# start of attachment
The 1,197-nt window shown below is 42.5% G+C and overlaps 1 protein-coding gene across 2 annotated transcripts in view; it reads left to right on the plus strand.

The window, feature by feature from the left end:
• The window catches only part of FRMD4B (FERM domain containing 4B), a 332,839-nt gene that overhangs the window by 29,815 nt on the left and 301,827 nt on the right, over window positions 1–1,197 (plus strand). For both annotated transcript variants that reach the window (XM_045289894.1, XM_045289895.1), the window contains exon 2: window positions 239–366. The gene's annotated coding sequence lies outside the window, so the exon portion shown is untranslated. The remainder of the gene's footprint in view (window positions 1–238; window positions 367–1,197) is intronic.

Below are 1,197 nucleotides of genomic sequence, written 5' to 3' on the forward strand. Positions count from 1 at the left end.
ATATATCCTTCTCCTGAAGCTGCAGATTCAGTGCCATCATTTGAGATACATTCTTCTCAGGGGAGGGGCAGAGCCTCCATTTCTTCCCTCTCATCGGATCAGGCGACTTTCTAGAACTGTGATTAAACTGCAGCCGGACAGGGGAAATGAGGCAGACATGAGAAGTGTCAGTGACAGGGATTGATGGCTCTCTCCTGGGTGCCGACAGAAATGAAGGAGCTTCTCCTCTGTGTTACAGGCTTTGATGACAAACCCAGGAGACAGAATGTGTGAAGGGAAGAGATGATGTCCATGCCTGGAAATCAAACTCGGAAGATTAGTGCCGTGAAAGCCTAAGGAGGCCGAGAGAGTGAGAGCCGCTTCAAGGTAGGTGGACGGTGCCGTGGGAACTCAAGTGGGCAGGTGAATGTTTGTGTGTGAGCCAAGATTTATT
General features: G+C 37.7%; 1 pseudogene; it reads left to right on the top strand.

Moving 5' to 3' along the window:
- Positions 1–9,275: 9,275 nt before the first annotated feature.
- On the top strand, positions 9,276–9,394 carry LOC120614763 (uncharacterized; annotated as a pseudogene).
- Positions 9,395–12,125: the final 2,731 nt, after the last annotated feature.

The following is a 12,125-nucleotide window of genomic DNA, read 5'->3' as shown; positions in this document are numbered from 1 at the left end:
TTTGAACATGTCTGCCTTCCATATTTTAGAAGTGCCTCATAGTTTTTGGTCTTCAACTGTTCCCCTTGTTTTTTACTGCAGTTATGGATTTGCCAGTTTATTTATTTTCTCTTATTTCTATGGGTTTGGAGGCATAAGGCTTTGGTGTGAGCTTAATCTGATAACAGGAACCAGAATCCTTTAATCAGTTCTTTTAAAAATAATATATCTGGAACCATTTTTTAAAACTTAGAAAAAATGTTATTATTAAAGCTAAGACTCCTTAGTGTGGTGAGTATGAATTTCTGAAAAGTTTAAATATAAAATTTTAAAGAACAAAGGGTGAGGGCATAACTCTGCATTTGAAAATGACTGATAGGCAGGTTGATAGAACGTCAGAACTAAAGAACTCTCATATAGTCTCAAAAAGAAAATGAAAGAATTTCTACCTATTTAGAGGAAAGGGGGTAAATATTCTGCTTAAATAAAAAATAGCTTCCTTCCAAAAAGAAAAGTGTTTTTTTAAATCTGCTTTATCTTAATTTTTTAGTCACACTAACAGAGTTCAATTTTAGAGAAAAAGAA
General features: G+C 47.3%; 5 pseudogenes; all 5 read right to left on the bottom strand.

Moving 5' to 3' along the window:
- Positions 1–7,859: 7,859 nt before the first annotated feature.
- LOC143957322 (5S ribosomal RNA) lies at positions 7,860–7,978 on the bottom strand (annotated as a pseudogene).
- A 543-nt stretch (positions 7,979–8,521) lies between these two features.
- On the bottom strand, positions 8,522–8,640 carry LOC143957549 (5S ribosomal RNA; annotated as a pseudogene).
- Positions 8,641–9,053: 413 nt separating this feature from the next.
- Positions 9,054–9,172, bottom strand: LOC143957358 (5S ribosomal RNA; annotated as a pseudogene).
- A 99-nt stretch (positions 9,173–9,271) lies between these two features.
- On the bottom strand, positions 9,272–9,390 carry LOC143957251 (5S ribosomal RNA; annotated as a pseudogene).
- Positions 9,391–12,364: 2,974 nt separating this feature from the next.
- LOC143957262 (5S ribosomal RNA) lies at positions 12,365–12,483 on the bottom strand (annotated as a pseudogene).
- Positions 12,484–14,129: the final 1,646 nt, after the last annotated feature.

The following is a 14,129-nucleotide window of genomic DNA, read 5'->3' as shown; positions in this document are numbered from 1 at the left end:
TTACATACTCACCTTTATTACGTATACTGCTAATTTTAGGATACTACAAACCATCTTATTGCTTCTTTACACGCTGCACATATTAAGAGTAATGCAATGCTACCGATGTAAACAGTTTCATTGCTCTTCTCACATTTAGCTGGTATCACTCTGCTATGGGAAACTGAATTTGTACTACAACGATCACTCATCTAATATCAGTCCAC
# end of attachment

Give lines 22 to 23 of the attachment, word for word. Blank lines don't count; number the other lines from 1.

- On the bottom strand, positions 9,272–9,390 carry LOC143957251 (5S ribosomal RNA; annotated as a pseudogene).
- Positions 9,391–12,364: 2,974 nt separating this feature from the next.